With that out of the way I attacked the rear panels. They needed more love. From the 50 plus years there were are variety of scratches and some pretty caked on dirt with a bit of surface rust. That I hit with a 6″ DA sander with Mirka paper backed 320 grit, 400 grit then 600 grit to finish it off. There were several spots where I had to take it to metal with Scotch Brite on a Roloc using 3″, 2″ and 1″. I then blocked the whole thing using the same grit sequence as before. I did well by not getting too badly into the pattern but getting the embedded kack off the piece. On side did need a bit of body glaze as it had a pretty deep scratch. Unfortunately the lacquer doesn’t cover glaze very well. I’m going to need to block it back off in that spot, prime it and see if that works any better.
Here’s pre prep.
The rear was taken down the the metal with 220 grit DA and Scotch Brite. There was surface rust galore and the remnants of whatever sort material was on the back.
I hit the back with the same epoxy primer I used on the floor. This time the temp outside was closer to 70 and it laid down well.
Then the other side was finished off with the lacquer. I’m pleased with the color.
With those done and out of the way it’s time to start installing the deadening. My wife is doing that part of the project as well as the carpet, replacing the seat batting and general detailing. The batting was eaten/carried away by the by whatever rodents, squirrels or whatever it was that were living in the car for 11 years up on the mountain. She’ll deep clean the seats as the covers are in great shape and replace the jute backing on the carpet. We’re able to recondition the carpet (it was refreshed in the 90s) and use it again.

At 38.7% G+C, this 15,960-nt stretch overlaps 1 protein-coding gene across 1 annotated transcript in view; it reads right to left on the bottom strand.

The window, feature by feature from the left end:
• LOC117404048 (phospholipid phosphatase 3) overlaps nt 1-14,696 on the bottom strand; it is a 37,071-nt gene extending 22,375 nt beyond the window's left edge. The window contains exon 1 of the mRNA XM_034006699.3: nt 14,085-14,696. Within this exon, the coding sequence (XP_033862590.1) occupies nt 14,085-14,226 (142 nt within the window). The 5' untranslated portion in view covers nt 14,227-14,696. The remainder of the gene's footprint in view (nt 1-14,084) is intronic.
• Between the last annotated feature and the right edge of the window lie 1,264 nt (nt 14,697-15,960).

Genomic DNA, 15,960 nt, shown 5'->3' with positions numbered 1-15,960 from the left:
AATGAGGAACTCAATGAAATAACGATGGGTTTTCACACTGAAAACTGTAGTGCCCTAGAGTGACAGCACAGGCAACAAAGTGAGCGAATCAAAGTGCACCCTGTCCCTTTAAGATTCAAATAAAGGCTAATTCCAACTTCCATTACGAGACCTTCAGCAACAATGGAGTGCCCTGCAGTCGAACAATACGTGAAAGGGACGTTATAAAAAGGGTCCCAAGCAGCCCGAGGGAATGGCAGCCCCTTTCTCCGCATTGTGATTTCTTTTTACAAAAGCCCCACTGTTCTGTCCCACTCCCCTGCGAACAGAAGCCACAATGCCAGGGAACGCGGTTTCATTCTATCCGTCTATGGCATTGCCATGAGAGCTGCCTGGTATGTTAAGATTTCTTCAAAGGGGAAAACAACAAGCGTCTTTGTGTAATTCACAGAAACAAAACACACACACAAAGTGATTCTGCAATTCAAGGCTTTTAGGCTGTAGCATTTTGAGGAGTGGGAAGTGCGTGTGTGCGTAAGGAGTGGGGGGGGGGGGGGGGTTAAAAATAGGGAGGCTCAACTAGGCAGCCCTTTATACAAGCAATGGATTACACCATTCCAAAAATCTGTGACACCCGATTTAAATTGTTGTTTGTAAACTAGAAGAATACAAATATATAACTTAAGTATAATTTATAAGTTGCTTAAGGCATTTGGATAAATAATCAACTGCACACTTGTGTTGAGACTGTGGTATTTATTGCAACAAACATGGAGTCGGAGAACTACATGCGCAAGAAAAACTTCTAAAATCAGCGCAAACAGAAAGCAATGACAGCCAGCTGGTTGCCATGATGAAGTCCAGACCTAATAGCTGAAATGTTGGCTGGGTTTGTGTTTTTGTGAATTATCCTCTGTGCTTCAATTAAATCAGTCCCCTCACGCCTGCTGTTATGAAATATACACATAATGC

From the first box of Noico, installing as per the assembly manual then coming back and filling in whatever else we feel needs it. We also did the masonite that divides the seat and trunk replacing whatever that hairy stuff on it was with Noico. Noico installs like a breeze. It’s durable but cuts easy enough. We bought some Wise carpet scissors and the Noico metal drum roller. The aluminum edge on the material is sharp enough to cut you if you aren’t careful.
As we await the delivery of the jute rolls I’m starting to clean/restore the chrome and metal as much as I can. I did buy something to help with that after looking to see how much it would be just to replace the chrome. The tool and consumables will be much cheaper though more time consuming.
The tool is a two speed polisher sander. I got it off the truck. It uses the same battery system my other 14.4 volts tools use. You buff at the lower speed, sand at the higher speed.
To refurb the chrome I start by cleaning with wax and grease remover. I then hit it with 360 Abralon but at the lower speed. That knocks the big pocks and oxidation off. I’ll wipe again with the solvent then using a yellow foam cutting disc I’ll add 3M Metal and Chrome polish. I’ll wipe that with a clean rag then use a white foam pad with no extra polish applied. I then wipe the part with some light polish on a microfiber cloth so I can finish it off and shine it with a wool buffing pad. It won’t completely remove deep pits and divots but it cleans the parts pretty well and they do get a good shine back even with light pitting. Since the car is a survivor that’s getting a refresh this is a good compromise.
Here’s a comparison on the door frame scuff panels. They aren’t chrome but it shows what can be done with just a bit of work.
That’s where we’re at right now. I’m doing the doors right now. Painting, new weather stripping and putting on new door cards that we had but weren’t installed. The jute is delaying the carpet install which is delaying the dash assembly which is delaying the seat installation which is delaying the steering column assembly. At least I got the doors and the rest of the interior chrome to polish.